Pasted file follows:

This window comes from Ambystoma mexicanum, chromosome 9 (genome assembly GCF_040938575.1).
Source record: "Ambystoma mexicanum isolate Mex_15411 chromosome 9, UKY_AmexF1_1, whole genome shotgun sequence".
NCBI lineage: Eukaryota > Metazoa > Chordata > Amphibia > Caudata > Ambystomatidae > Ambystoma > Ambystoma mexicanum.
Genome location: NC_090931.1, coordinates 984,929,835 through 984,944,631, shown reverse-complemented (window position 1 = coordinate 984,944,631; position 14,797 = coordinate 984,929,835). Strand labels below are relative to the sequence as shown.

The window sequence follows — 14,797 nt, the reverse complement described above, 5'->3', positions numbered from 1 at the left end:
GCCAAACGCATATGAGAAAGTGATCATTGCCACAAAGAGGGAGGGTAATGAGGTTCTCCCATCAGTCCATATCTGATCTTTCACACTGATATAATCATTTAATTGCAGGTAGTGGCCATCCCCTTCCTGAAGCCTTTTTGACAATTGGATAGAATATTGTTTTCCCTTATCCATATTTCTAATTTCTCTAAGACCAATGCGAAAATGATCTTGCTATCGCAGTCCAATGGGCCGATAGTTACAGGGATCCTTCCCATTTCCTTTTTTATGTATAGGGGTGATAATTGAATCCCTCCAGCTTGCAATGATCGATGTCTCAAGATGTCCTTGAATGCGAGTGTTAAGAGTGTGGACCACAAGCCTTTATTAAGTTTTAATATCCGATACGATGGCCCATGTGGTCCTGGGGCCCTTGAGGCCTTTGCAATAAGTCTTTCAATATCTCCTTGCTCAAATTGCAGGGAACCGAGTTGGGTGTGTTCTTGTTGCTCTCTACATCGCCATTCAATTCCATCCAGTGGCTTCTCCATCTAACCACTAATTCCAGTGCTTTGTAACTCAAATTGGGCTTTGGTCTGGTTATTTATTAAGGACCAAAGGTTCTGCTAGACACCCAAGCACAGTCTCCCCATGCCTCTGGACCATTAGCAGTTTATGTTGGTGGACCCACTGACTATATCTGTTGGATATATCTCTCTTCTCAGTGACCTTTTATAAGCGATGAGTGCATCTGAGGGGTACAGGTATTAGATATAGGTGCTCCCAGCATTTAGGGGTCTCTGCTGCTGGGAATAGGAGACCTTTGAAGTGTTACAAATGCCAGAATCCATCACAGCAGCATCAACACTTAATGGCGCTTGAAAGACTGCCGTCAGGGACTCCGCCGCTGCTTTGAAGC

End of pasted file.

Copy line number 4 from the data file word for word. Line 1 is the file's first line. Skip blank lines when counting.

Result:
Genome location: NC_090931.1, coordinates 984,929,835 through 984,944,631, shown reverse-complemented (window position 1 = coordinate 984,944,631; position 14,797 = coordinate 984,929,835). Strand labels below are relative to the sequence as shown.